This is a guest blog written by Rachel Freifelder of Living City and Handmade Gardens. We connected with Rachel through Portland Society, a nonprofit business alliance of professional women who are passionate about bicycling in Portland.
It is mid-January and the weather has been truly wintry. The memories of the mild fall, the late frost-date, fade so quickly when freezing fog slicks the streets and fingertips burn with cold! The sunshine is, of course, a welcome tradeoff for the dip in temperatures. I linger in it this afternoon, admiring the thin, yellow light slanting over the brave, sturdy vegetables still thriving in the garden.
These plants grew strong in the summer sun, some of them planted way back in spring, sizing up before the equinox to ensure their survival through the winter. The leeks jut at angles from their rows, their tops burned brown on the edges from the frost. The hot pink and orange stems of the rainbow chard reach to the sky, leaves stretching to arrowheads, the plants threatening to bolt. The parsnips don’t look like much from this side of ground level, but I can imagine them, fat and sweet under the soil. Three different kinds of kale, thyme creeping around the end of the row, bright rosettes of chicory, winter abundance! And a few things tucked in—garlic, flower seeds—that whisper of the spring and summer harvests to come.
The garden I am standing in is the demonstration plot for Living City’s course in year round food gardening. The plot provided our 2012 students with an example and reference tool, as well as a place to develop their skills. We mentor our students through a full season of gardening, providing them the plants, seeds and know-how to eat from their gardens all year long.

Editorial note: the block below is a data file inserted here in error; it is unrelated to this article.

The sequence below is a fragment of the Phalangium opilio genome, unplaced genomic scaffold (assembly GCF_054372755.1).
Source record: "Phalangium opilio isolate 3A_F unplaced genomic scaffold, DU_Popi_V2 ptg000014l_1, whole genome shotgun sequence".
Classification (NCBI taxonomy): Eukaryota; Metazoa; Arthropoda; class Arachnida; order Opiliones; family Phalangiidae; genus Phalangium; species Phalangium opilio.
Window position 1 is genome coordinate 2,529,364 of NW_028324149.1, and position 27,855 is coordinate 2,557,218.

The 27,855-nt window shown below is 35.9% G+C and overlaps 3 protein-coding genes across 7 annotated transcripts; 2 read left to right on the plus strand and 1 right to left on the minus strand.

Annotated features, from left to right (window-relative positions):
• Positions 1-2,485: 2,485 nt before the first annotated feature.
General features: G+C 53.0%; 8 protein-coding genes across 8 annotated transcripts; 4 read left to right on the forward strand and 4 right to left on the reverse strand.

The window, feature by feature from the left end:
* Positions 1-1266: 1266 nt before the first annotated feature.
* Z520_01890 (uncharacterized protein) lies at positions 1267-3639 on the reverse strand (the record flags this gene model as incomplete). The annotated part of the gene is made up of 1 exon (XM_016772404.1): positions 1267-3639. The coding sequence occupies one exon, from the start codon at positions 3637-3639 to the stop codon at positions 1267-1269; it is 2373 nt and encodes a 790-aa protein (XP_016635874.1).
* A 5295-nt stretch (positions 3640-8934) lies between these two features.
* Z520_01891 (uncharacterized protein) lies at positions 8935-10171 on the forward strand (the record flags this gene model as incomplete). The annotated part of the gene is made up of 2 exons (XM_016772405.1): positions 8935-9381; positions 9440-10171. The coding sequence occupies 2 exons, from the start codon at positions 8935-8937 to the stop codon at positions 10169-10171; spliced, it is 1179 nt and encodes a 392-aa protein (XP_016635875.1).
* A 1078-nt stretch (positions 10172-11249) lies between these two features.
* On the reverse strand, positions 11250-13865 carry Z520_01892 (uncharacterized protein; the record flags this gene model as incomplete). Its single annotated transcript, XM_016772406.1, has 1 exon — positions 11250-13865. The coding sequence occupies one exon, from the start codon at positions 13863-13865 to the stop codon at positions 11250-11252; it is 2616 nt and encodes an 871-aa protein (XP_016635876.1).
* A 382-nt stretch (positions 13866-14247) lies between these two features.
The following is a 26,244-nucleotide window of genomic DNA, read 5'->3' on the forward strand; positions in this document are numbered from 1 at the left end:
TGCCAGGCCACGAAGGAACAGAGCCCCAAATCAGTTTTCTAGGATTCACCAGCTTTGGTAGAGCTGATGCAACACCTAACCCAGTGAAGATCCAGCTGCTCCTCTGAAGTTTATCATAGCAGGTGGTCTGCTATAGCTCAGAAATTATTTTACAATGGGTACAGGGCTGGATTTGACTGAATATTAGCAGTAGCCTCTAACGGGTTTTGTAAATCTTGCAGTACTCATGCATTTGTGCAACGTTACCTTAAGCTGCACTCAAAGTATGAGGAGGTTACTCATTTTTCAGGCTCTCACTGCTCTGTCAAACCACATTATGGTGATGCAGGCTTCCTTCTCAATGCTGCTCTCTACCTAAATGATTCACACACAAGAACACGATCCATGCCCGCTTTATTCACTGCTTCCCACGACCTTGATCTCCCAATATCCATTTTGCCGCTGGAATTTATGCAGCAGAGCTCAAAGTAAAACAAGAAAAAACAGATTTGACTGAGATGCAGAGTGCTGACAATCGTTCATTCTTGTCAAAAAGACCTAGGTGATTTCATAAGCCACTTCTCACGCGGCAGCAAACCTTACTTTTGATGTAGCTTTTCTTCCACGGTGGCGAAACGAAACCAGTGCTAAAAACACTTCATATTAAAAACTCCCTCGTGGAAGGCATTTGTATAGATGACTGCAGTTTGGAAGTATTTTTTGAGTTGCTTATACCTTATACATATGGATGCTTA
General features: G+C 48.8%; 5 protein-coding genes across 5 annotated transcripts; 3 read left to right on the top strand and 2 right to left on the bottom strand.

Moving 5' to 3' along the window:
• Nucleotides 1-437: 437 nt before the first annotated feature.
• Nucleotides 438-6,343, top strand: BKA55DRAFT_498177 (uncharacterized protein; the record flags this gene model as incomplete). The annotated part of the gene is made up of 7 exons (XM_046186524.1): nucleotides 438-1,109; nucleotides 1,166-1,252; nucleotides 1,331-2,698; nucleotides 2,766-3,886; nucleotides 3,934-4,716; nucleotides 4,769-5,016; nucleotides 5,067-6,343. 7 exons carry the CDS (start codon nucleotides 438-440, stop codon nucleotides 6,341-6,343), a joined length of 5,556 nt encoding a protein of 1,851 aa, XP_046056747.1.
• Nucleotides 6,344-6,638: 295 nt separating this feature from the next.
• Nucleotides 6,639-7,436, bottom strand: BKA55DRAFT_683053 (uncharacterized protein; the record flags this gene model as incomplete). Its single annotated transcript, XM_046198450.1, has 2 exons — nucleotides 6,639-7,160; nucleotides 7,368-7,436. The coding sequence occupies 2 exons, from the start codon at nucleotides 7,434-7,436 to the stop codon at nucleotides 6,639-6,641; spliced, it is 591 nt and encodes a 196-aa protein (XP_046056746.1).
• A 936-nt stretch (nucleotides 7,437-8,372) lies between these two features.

Soon I will be making site visits to our new 2013 students, biking to St. Johns and Southeast and hopefully to a few in our own Cully neighborhood. Some students will ask for extra onsite help with their gardens, which I’ll provide as Handmade Gardens, a one-woman bicycle-based garden service. Winter adds excitement to every mile I travel. The ladies of Living City often ride together to meetings, errands, and our December interview on KBOO. Portland Pedal Power, another woman-owned, bicycle-based business, pedals through the freezing rain to deliver hot food to warm your cockles at work; we mainly deliver good advice, to help you make your own food at home.
A garden meal, harvested in the fresh air, is always a true pleasure for me. But it is this time of year, right in the middle of winter, when it is especially sweet and satisfying. I hope that all of last season’s students are enjoying their harvests as much as I am!
Want some help growing your own? Classes begin February 9. Please visit www.livingcitypdx.com for details about our program.
Tags: bicycle, bicycle business, Bicycle delivery, classes, Cully, deliver, delivery, food, Food Delivery, garden, local, neighborhood, organic, Portland, PPP, southeast, St. Johns, students, sustainable business